Having a lot of slack in the rope can cause a disconnect between the belayer and the leader, so make sure you don’t compound drag with sloppy belaying (which can lead to a belief you’ve got too much friction instead of not enough belaying!)

How to deal with drag

If you begin to notice drag is increasing consider what gear you place going on more carefully.  It may also be worth down climbing (once you have higher runners) and taking out problem piece.  Often I’ll back clean as I go, placing gear above me, making a move, placing some more, then reaching back down to take it out (this can give you the impression you’ve soloed a route, but don’t!).

Emergency techniques

Stopping mid-pitch is probably the most usual way to deal with rope drag but sometimes this isn’t possible.  If it then avoids wasting even more time and try and run the rest of the pitch into the next pitch.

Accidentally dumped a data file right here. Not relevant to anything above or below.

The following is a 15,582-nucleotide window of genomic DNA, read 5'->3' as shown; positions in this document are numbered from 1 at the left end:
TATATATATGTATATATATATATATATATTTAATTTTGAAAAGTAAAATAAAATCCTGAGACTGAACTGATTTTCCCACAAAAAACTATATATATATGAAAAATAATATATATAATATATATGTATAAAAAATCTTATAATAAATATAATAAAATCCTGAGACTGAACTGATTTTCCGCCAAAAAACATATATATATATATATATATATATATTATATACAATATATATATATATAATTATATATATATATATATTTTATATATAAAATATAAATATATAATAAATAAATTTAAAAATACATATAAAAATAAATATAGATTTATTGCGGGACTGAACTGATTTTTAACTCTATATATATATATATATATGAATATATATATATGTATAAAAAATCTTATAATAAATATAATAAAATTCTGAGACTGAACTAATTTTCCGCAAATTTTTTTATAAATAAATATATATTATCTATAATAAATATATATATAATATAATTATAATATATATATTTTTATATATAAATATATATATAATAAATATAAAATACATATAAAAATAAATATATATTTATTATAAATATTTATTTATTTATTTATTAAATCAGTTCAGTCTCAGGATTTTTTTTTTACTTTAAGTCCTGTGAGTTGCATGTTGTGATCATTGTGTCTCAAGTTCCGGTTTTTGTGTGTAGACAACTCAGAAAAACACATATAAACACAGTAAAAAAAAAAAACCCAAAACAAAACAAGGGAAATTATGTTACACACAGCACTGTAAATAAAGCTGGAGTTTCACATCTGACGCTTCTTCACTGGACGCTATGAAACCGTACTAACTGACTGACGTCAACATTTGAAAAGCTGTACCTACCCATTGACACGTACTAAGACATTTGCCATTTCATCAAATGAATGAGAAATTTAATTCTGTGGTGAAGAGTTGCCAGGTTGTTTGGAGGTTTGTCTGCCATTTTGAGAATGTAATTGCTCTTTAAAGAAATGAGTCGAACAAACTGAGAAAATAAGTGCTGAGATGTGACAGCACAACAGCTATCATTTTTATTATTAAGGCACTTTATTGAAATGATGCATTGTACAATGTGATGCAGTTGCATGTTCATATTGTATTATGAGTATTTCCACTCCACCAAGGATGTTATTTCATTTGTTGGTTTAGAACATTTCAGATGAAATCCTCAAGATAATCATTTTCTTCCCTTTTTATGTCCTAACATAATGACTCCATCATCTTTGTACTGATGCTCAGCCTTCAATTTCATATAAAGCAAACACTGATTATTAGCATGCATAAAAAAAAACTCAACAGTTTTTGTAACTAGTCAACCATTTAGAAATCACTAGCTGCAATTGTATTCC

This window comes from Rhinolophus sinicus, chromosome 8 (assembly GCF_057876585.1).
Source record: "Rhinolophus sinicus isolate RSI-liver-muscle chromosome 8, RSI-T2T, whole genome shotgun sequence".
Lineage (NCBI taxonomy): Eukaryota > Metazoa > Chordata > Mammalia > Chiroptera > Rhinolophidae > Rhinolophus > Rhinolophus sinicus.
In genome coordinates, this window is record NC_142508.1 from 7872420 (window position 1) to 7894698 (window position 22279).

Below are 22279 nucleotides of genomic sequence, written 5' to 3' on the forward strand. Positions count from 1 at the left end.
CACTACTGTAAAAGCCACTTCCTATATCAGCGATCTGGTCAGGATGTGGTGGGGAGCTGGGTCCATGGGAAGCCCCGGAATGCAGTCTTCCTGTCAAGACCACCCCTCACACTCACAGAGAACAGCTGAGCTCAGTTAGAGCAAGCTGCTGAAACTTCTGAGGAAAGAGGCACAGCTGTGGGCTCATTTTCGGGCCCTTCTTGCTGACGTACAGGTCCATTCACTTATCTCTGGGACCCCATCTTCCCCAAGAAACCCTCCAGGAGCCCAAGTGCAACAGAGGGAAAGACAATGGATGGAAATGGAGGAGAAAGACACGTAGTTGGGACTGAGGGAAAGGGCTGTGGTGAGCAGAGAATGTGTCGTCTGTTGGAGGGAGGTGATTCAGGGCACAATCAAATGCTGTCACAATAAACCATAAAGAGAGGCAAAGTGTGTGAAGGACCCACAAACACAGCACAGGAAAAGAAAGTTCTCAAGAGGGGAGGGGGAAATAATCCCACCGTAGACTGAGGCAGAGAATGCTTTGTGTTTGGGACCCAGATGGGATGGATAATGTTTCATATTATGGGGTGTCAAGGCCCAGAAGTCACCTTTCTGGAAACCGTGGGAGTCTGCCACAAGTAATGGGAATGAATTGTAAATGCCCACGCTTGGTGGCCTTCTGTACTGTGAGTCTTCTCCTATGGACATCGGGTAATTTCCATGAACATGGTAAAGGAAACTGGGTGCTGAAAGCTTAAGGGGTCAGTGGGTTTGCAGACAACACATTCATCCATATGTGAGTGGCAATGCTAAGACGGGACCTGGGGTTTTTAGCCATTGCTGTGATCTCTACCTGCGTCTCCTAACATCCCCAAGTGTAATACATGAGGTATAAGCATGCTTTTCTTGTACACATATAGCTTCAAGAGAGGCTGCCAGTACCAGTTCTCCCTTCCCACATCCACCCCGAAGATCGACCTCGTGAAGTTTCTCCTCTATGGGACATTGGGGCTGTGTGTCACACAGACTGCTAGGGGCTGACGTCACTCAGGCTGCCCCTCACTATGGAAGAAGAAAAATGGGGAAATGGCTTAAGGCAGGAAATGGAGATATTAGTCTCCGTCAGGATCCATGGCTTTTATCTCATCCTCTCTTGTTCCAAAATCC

If you can’t make a belay and have to go on, then you can attempt to self-belay.  To do this you’ll need to pull up enough slack to move on and someone secure yourself to the rope (knots, clove hitch), paying out the rope at your end as you climb.  As you can guess this is a very risky manoeuvre!

Bottom Line

Rope drag tends to be a consequence of a lack of skill, a lack of care or a lack of foresight (or all three).  A well-equipped climber, bold enough to place the right amount of gear, climbing past problem spots (like deep in a chimney) and extend everything well, should have no problems - but if you don’t worry, we all do.